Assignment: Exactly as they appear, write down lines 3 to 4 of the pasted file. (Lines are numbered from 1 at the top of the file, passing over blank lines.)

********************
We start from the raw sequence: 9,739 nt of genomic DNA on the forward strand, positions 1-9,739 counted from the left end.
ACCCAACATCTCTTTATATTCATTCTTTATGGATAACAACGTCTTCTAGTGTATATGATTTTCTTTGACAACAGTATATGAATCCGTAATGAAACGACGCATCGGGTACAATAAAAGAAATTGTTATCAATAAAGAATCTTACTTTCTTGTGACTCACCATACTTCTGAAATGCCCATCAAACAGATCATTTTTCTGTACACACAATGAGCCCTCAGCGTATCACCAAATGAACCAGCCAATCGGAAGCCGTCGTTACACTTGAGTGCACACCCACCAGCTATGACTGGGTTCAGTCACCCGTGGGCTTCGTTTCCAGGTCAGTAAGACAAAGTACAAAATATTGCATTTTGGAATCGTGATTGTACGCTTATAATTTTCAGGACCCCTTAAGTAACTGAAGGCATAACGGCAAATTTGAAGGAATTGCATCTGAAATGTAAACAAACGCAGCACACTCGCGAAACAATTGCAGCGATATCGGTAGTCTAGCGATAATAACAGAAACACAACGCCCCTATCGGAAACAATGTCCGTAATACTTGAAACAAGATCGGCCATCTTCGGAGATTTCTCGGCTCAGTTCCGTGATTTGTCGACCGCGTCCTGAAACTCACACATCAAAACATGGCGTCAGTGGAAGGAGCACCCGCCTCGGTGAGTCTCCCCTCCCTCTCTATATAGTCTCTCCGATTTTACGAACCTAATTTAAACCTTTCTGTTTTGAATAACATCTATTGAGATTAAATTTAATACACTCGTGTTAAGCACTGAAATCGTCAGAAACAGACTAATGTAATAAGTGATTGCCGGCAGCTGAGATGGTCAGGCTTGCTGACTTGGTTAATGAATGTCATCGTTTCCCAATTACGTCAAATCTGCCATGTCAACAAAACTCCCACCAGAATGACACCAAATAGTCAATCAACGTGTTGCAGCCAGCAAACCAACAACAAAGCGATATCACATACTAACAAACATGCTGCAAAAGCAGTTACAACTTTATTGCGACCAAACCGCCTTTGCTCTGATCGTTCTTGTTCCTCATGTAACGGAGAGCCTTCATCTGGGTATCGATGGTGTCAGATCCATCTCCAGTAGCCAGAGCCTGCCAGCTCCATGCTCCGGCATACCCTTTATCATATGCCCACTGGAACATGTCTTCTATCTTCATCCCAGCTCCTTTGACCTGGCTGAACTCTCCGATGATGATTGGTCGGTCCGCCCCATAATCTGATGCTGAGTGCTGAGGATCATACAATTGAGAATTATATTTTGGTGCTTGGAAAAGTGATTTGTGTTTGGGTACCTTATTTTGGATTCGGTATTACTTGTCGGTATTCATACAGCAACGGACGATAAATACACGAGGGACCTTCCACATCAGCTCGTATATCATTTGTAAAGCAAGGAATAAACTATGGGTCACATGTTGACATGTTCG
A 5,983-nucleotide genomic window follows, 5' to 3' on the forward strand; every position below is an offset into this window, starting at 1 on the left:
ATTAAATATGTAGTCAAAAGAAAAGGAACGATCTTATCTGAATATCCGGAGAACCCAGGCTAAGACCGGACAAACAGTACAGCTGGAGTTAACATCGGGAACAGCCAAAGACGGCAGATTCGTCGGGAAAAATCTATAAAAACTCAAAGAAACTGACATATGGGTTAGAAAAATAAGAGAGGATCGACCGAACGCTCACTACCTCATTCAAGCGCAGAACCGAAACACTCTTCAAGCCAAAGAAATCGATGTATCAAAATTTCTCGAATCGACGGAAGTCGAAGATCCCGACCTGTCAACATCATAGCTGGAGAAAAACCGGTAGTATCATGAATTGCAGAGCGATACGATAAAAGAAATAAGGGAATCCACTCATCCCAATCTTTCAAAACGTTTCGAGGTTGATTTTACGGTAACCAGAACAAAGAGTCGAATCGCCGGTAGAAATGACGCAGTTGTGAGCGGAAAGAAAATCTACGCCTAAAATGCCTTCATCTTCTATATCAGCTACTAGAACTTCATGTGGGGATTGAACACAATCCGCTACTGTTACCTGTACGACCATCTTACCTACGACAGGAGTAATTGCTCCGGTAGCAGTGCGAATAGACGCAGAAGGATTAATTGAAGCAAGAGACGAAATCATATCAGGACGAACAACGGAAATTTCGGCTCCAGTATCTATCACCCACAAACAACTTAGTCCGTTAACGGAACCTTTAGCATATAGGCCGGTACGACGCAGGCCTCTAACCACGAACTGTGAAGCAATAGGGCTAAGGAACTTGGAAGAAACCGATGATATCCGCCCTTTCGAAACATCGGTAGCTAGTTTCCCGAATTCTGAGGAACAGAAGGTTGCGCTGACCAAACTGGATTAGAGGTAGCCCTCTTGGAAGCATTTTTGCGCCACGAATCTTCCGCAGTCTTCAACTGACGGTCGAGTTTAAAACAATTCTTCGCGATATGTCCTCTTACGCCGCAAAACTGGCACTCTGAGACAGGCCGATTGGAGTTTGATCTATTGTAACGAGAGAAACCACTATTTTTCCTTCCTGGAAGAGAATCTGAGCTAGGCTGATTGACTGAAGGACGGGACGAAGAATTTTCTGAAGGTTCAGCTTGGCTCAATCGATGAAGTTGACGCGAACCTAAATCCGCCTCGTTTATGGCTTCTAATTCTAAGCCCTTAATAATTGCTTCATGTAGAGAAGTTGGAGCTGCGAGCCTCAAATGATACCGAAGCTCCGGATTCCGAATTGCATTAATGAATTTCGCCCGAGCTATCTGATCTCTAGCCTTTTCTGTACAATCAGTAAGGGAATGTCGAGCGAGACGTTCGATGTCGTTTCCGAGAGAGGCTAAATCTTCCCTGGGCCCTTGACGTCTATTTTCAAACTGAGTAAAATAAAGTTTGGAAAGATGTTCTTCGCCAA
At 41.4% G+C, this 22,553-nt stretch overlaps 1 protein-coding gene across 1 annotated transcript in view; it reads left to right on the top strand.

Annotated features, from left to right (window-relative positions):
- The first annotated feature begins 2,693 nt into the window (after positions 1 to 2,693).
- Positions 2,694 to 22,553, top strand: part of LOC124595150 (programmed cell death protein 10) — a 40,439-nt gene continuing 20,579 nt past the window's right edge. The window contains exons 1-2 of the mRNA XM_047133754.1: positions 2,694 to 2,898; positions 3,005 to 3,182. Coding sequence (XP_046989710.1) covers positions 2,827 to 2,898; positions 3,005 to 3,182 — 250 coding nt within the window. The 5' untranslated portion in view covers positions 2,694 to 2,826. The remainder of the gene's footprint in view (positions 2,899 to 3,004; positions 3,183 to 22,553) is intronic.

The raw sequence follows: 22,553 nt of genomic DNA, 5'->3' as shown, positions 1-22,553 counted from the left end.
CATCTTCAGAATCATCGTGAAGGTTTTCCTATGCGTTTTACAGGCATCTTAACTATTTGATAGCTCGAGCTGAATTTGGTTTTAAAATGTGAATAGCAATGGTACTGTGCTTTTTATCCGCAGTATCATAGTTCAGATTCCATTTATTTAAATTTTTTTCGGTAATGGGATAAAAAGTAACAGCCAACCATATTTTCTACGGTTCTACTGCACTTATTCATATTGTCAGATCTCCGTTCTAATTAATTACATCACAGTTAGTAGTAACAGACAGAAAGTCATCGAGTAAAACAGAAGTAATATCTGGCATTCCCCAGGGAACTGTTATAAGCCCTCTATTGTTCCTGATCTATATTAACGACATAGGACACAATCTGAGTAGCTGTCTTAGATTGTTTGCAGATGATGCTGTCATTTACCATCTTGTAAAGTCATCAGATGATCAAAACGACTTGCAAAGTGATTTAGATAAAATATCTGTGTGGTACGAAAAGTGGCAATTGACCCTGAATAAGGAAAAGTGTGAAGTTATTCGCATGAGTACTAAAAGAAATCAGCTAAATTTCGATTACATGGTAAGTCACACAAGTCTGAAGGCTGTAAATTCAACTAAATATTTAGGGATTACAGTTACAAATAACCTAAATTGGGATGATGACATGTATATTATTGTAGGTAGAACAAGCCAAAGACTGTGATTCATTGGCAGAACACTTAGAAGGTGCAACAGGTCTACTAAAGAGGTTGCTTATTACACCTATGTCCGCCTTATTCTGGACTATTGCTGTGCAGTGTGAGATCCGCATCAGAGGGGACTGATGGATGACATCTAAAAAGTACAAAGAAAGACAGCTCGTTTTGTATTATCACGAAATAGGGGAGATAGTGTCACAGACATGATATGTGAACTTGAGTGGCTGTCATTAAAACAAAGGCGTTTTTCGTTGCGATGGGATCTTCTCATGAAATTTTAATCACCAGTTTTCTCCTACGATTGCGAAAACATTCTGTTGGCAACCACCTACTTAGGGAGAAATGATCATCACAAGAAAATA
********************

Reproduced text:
A 5,983-nucleotide genomic window follows, 5' to 3' on the forward strand; every position below is an offset into this window, starting at 1 on the left:
ATTAAATATGTAGTCAAAAGAAAAGGAACGATCTTATCTGAATATCCGGAGAACCCAGGCTAAGACCGGACAAACAGTACAGCTGGAGTTAACATCGGGAACAGCCAAAGACGGCAGATTCGTCGGGAAAAATCTATAAAAACTCAAAGAAACTGACATATGGGTTAGAAAAATAAGAGAGGATCGACCGAACGCTCACTACCTCATTCAAGCGCAGAACCGAAACACTCTTCAAGCCAAAGAAATCGATGTATCAAAATTTCTCGAATCGACGGAAGTCGAAGATCCCGACCTGTCAACATCATAGCTGGAGAAAAACCGGTAGTATCATGAATTGCAGAGCGATACGATAAAAGAAATAAGGGAATCCACTCATCCCAATCTTTCAAAACGTTTCGAGGTTGATTTTACGGTAACCAGAACAAAGAGTCGAATCGCCGGTAGAAATGACGCAGTTGTGAGCGGAAAGAAAATCTACGCCTAAAATGCCTTCATCTTCTATATCAGCTACTAGAACTTCATGTGGGGATTGAACACAATCCGCTACTGTTACCTGTACGACCATCTTACCTACGACAGGAGTAATTGCTCCGGTAGCAGTGCGAATAGACGCAGAAGGATTAATTGAAGCAAGAGACGAAATCATATCAGGACGAACAACGGAAATTTCGGCTCCAGTATCTATCACCCACAAACAACTTAGTCCGTTAACGGAACCTTTAGCATATAGGCCGGTACGACGCAGGCCTCTAACCACGAACTGTGAAGCAATAGGGCTAAGGAACTTGGAAGAAACCGATGATATCCGCCCTTTCGAAACATCGGTAGCTAGTTTCCCGAATTCTGAGGAACAGAAGGTTGCGCTGACCAAACTGGATTAGAGGTAGCCCTCTTGGAAGCATTTTTGCGCCACGAATCTTCCGCAGTCTTCAACTGACGGTCGAGTTTAAAACAATTCTTCGCGATATGTCCTCTTACGCCGCAAAACTGGCACTCTGAGACAGGCCGATTGGAGTTTGATCTATTGTAACGAGAGAAACCACTATTTTTCCTTCCTGGAAGAGAATCTGAGCTAGGCTGATTGACTGAAGGACGGGACGAAGAATTTTCTGAAGGTTCAGCTTGGCTCAATCGATGAAGTTGACGCGAACCTAAATCCGCCTCGTTTATGGCTTCTAATTCTAAGCCCTTAATAATTGCTTCATGTAGAGAAGTTGGAGCTGCGAGCCTCAAATGATACCGAAGCTCCGGATTCCGAATTGCATTAATGAATTTCGCCCGAGCTATCTGATCTCTAGCCTTTTCTGTACAATCAGTAAGGGAATGTCGAGCGAGACGTTCGATGTCGTTTCCGAGAGAGGCTAAATCTTCCCTGGGCCCTTGACGTCTATTTTCAAACTGAGTAAAATAAAGTTTGGAAAGATGTTCTTCGCCAA